Herbs are a foundational root in medicine and health treatments, dating back thousands of years throughout every culture around the world. Modern Western herbalism comes from ancient Egypt. The Greeks developed a comprehensive philosophy of herbal medicine by 100 BCE and the Romans built upon it to create a variety of medical practices, some of which are still used today.



Psychological hardiness is an individual’s resistance to stress, anxiety and depression. It includes the ability to withstand grief and accept the loss of loved ones. Alternative medicine is a more popular term for health and wellness therapies that have typically not been part of conventional Western medical approaches but are often used along with conventional medicinal protocols.  Coping and dealing with stress in a positive manner play a major role in maintaining the balance needed for health and well-being.



Interest in complimentary and alternative medicine (CAM) is increasing as consumers and health care professionals search for additional ways to treat anxiety, depression and other mental health disorders. Some of these remedies include:

St. John’s Wort.  More than 30 studies show it to be effective for treatment of mild forms of depression,…


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It is virtually impossible to overcome addiction on your own. You need support and guidance – physically, mentally, spiritually, emotionally. Pinnacle Treatment Centers want you to know they are there to help you create and maintain a clean and sober life.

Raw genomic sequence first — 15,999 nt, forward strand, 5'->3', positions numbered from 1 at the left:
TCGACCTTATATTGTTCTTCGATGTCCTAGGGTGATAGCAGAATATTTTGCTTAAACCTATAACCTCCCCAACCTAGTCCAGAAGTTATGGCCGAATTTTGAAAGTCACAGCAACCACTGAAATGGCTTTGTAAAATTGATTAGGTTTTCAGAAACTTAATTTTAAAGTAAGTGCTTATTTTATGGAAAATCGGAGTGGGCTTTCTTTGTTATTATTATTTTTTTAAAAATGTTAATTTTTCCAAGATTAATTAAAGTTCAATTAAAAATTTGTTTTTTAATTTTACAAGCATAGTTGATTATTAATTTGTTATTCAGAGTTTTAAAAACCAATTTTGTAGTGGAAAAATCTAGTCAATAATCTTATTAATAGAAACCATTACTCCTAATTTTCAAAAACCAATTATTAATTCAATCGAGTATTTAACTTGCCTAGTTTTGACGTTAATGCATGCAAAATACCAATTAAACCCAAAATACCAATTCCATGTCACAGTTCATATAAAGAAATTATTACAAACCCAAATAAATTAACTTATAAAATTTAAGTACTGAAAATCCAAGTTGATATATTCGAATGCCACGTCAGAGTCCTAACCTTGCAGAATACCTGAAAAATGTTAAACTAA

Pinnacle’s mission is to “make recovery possible by transforming lives, communities and the families we serve with treatment that works. ” It envisions a better world where lives and communities are made whole again through its comprehensive treatment of people with substance use disorder.

Pinnacle has several locations in Kentucky as well as Indiana, New Jersey, Ohio, Pennsylvania and Virginia. All the facilities are certified by the Commission on Accreditation of Rehabilitation Facilities and the National Association of Addiction Treatment Providers.

“Specifically for Kentucky, we have the complete levels of care,” said Dr. Chris Johnston, Pinnacle’s chief medical officer. “Pinnacle’s approach is to put treatment centers right where they’re needed the most. If you have an alcohol problem, you can come into one of our five residential programs. We cover all corners of the state.” are,” said Dr. Lori Ryland, Pinnacle’s chief clinical officer. “Dr. Johnston and I work very closely together to make sure the medical side and the clinical side not only contain the best practices but that staff throughout the organization